# Find the direction of rotation of the given elliptically polarized electromagnetic wave

$$E_x = \cos(wt-\beta z)$$ $$E_y = \cos(wt -\beta z + \frac{\pi}{4})$$

$$E_x$$ is of course in the $$x$$ direction and $$E_y$$ is in $$y$$ direction. Direction of propagation of EM wave is $$z$$.

I already know that the above EM wave is elliptically polarized, what matters is the direction of polarization: Is it Left Handed Elliptically Polarized; LHEP or RHEP?

To simplify my life, I let $$z = 0$$

This gives: $$E_x = \cos(wt)$$ $$E_y = \cos(wt + \frac{\pi}{4})$$

Let's start at $$t = 0$$. $$E_x = 1$$ $$E_y = \frac{1}{\sqrt{2}}$$

Next, let's allow $$t = \frac{T}{4}$$ which means $$wt = \frac{\pi}{2}$$

$$E_x = 0$$ $$E_y = -\frac{1}{\sqrt{2}}$$

The movement of $$E$$ vector starts from the first quadrant down to the negative $$y$$-axis. This clearly looks like clockwise or right-handed polarization.

However, the answer key suggests its left-handed. What am I doing wrong? I have a lot of faith in the answer key as this question belongs to a prestigious examination.

• Is the difference due to the handedness convention used? Commented Dec 31, 2023 at 12:44
• @Farcher The examination from which this question is from is meant for graduate engineers and as mentioned in your link; "From the point of view of the source" convention is used by IEEE, which is what the question probably thinks about. My convention is the same. By right hand rule on an x-y plane, the direction of propagation of the EM wave is towards me and the movement of the E vector is clockwise in this case. There were two more EM waves mentioned in the question that were labelled as correct, I'll check them out soon. Commented Dec 31, 2023 at 15:00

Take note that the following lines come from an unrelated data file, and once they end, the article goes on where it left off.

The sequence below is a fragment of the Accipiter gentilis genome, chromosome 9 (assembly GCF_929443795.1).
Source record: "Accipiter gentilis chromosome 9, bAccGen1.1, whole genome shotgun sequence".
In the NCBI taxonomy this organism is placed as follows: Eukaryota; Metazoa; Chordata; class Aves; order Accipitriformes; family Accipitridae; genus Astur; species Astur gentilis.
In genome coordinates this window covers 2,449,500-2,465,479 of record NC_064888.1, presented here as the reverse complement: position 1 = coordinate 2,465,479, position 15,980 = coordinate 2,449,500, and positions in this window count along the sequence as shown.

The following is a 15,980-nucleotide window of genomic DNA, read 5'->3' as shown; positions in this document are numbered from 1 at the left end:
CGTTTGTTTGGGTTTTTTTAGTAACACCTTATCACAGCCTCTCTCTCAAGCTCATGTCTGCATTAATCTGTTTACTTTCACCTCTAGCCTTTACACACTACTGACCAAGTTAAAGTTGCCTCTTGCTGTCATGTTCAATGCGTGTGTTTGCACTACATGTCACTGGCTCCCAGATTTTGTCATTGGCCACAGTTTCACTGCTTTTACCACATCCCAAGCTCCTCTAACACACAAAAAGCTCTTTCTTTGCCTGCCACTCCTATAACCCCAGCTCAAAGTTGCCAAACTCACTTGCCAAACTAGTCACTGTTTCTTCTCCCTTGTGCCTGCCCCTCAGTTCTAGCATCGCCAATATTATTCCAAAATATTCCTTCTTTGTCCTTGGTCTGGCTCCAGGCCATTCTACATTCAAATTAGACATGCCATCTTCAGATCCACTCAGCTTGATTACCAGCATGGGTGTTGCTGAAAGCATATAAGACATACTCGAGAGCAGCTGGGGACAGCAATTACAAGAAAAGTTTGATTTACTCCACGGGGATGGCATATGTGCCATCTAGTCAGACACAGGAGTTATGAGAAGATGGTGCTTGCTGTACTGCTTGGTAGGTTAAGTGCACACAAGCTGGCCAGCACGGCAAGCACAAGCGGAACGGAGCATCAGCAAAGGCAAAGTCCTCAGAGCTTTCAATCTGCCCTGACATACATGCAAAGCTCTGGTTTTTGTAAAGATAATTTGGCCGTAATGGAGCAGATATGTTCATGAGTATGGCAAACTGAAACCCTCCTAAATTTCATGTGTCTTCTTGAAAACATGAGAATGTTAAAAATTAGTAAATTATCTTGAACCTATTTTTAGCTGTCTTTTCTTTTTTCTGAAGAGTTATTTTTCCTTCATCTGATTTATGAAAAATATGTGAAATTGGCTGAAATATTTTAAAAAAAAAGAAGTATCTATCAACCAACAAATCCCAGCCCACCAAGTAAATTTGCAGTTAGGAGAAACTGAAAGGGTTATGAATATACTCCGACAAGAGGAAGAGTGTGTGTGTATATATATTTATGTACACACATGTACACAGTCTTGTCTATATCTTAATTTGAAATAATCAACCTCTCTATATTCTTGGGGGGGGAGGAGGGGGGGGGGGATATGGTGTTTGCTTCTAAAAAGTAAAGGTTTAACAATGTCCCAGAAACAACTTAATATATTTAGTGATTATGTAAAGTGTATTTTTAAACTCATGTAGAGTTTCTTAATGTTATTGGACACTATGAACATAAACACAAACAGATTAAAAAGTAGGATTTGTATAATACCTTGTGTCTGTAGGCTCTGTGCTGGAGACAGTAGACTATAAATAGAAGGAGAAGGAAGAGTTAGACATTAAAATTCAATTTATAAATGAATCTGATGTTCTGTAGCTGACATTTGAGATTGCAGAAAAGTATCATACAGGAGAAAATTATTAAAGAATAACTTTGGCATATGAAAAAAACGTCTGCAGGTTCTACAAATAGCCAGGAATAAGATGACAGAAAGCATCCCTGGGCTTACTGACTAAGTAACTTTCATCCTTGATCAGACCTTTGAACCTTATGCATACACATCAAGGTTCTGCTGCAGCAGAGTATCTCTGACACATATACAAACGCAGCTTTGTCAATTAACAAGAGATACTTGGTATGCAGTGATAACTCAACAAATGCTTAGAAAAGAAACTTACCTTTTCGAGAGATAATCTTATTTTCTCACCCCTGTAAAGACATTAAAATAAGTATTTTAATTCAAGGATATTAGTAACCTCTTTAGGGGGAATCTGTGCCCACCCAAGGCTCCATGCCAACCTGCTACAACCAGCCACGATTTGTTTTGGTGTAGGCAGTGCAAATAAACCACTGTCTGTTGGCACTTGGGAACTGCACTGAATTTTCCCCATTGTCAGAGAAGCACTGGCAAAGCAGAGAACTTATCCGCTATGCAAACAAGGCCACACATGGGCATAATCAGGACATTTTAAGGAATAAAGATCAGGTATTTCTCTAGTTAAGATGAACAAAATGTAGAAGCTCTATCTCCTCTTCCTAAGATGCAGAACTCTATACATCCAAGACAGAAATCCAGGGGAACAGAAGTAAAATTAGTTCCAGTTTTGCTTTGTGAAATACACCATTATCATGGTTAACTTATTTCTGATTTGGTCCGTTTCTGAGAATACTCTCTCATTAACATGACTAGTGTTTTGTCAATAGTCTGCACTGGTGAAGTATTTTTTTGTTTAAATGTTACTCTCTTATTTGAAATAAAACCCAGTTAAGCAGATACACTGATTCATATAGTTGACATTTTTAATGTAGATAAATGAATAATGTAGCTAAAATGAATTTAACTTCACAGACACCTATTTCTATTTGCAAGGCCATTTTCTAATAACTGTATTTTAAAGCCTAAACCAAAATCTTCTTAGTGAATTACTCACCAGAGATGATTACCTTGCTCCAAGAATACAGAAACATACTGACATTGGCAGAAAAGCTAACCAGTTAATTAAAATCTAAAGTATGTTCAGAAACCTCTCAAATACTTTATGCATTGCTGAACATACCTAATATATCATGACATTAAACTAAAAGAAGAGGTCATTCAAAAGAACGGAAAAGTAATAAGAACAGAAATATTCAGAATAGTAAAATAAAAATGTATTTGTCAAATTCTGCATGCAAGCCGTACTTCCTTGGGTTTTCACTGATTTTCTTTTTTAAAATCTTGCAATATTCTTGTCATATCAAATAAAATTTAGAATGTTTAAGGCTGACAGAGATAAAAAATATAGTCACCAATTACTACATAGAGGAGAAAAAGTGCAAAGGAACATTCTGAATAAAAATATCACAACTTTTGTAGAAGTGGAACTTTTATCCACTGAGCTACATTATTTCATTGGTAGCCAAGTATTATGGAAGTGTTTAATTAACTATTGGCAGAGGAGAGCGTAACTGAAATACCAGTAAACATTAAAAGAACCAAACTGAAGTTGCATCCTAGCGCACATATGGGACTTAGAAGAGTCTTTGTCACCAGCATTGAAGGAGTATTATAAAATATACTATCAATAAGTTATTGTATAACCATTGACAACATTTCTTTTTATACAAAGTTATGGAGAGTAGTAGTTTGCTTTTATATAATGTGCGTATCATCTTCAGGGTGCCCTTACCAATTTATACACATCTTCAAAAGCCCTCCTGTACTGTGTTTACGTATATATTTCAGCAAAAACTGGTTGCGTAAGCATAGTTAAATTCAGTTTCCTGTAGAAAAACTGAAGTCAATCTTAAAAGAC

• It is clockwise when you are looking in the negative z-direction, ie towards the source. Your convention requires you to be looking in the positive direction, ie away from the source which means that the motion is counter-clockwise, ie left-handed. Commented Dec 31, 2023 at 15:38
• Right.. so "from the point of view of the receiver" is what I have described in my answer; clock wise / right handed. "from the point of view of the source" would be anti-clock wise / left handed. Okay I think I understand. But again, I have to assume that the exam setters followed the "from the point of view of the source" standard / IEEE standard.. which seems to be the right assumption. Thanks @Farcher Commented Dec 31, 2023 at 17:15

In my question, I mentioned that the movement of the $$E$$ vector is clockwise and right-handed is incorrect. It is certainly clockwise (from the receiver's perspective), but not right-handed. This is because the wave is traveling in the $$z$$ direction; thus the wave is emerging out of the standard $$x$$-$$y$$ plane - which means the wave is approaching the receiver which means when I point my left thumb away from the plane (and also, away from the source), I end up pointing to myself. Therefore the wave is indeed left-handed. It is also anticlockwise from the source's perspective and clockwise from the receiver's perspective.